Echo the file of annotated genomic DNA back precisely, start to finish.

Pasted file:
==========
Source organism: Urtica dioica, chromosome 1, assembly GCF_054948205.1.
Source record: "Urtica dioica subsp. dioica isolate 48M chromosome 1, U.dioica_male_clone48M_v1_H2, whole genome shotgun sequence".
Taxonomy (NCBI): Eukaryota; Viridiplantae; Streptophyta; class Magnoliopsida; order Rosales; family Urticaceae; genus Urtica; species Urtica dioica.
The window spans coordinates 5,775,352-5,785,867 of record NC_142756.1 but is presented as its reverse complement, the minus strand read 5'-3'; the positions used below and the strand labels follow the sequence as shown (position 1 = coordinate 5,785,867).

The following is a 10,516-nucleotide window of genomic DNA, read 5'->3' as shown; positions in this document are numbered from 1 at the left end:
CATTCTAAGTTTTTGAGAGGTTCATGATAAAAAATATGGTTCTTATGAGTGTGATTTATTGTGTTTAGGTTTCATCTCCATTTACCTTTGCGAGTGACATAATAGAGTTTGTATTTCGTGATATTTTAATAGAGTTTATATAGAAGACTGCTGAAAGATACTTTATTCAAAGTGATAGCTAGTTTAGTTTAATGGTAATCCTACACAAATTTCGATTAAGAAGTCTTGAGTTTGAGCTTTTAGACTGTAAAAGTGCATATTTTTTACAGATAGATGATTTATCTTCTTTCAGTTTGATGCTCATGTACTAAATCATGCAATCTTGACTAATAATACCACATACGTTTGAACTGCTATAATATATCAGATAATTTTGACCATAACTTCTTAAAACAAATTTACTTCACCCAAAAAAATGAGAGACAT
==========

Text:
Source organism: Urtica dioica, chromosome 1, assembly GCF_054948205.1.
Source record: "Urtica dioica subsp. dioica isolate 48M chromosome 1, U.dioica_male_clone48M_v1_H2, whole genome shotgun sequence".
Taxonomy (NCBI): Eukaryota; Viridiplantae; Streptophyta; class Magnoliopsida; order Rosales; family Urticaceae; genus Urtica; species Urtica dioica.
The window spans coordinates 5,775,352-5,785,867 of record NC_142756.1 but is presented as its reverse complement, the minus strand read 5'-3'; the positions used below and the strand labels follow the sequence as shown (position 1 = coordinate 5,785,867).

The following is a 10,516-nucleotide window of genomic DNA, read 5'->3' as shown; positions in this document are numbered from 1 at the left end:
CATTCTAAGTTTTTGAGAGGTTCATGATAAAAAATATGGTTCTTATGAGTGTGATTTATTGTGTTTAGGTTTCATCTCCATTTACCTTTGCGAGTGACATAATAGAGTTTGTATTTCGTGATATTTTAATAGAGTTTATATAGAAGACTGCTGAAAGATACTTTATTCAAAGTGATAGCTAGTTTAGTTTAATGGTAATCCTACACAAATTTCGATTAAGAAGTCTTGAGTTTGAGCTTTTAGACTGTAAAAGTGCATATTTTTTACAGATAGATGATTTATCTTCTTTCAGTTTGATGCTCATGTACTAAATCATGCAATCTTGACTAATAATACCACATACGTTTGAACTGCTATAATATATCAGATAATTTTGACCATAACTTCTTAAAACAAATTTACTTCACCCAAAAAAATGAGAGACAT